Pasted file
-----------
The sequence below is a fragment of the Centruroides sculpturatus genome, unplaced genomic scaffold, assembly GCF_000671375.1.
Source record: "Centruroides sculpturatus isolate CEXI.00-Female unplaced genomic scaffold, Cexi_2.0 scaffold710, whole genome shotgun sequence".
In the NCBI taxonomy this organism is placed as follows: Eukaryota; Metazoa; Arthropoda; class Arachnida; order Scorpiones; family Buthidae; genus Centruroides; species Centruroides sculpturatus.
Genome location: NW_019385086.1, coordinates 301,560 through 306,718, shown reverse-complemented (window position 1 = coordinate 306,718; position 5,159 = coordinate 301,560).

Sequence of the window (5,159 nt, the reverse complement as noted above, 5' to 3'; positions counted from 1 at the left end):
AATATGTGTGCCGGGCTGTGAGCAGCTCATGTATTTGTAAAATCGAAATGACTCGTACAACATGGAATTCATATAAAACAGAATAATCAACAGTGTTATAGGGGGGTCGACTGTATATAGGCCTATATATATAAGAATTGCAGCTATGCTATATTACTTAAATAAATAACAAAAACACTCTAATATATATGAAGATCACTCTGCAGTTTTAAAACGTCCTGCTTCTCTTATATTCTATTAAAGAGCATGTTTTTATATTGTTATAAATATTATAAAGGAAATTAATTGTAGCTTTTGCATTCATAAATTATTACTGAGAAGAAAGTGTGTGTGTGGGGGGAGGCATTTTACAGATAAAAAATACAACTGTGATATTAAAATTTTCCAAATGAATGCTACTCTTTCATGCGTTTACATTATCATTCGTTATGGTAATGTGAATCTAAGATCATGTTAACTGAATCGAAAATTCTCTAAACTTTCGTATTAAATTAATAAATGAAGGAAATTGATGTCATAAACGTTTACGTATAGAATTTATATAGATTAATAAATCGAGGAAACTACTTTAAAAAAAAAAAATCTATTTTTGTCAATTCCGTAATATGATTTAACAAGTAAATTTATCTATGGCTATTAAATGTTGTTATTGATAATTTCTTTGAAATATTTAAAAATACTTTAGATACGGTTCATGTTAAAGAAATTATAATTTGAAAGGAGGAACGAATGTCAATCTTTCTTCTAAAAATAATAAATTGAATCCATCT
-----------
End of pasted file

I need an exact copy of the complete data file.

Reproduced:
The sequence below is a fragment of the Centruroides sculpturatus genome, unplaced genomic scaffold, assembly GCF_000671375.1.
Source record: "Centruroides sculpturatus isolate CEXI.00-Female unplaced genomic scaffold, Cexi_2.0 scaffold710, whole genome shotgun sequence".
In the NCBI taxonomy this organism is placed as follows: Eukaryota; Metazoa; Arthropoda; class Arachnida; order Scorpiones; family Buthidae; genus Centruroides; species Centruroides sculpturatus.
Genome location: NW_019385086.1, coordinates 301,560 through 306,718, shown reverse-complemented (window position 1 = coordinate 306,718; position 5,159 = coordinate 301,560).

Sequence of the window (5,159 nt, the reverse complement as noted above, 5' to 3'; positions counted from 1 at the left end):
AATATGTGTGCCGGGCTGTGAGCAGCTCATGTATTTGTAAAATCGAAATGACTCGTACAACATGGAATTCATATAAAACAGAATAATCAACAGTGTTATAGGGGGGTCGACTGTATATAGGCCTATATATATAAGAATTGCAGCTATGCTATATTACTTAAATAAATAACAAAAACACTCTAATATATATGAAGATCACTCTGCAGTTTTAAAACGTCCTGCTTCTCTTATATTCTATTAAAGAGCATGTTTTTATATTGTTATAAATATTATAAAGGAAATTAATTGTAGCTTTTGCATTCATAAATTATTACTGAGAAGAAAGTGTGTGTGTGGGGGGAGGCATTTTACAGATAAAAAATACAACTGTGATATTAAAATTTTCCAAATGAATGCTACTCTTTCATGCGTTTACATTATCATTCGTTATGGTAATGTGAATCTAAGATCATGTTAACTGAATCGAAAATTCTCTAAACTTTCGTATTAAATTAATAAATGAAGGAAATTGATGTCATAAACGTTTACGTATAGAATTTATATAGATTAATAAATCGAGGAAACTACTTTAAAAAAAAAAAATCTATTTTTGTCAATTCCGTAATATGATTTAACAAGTAAATTTATCTATGGCTATTAAATGTTGTTATTGATAATTTCTTTGAAATATTTAAAAATACTTTAGATACGGTTCATGTTAAAGAAATTATAATTTGAAAGGAGGAACGAATGTCAATCTTTCTTCTAAAAATAATAAATTGAATCCATCT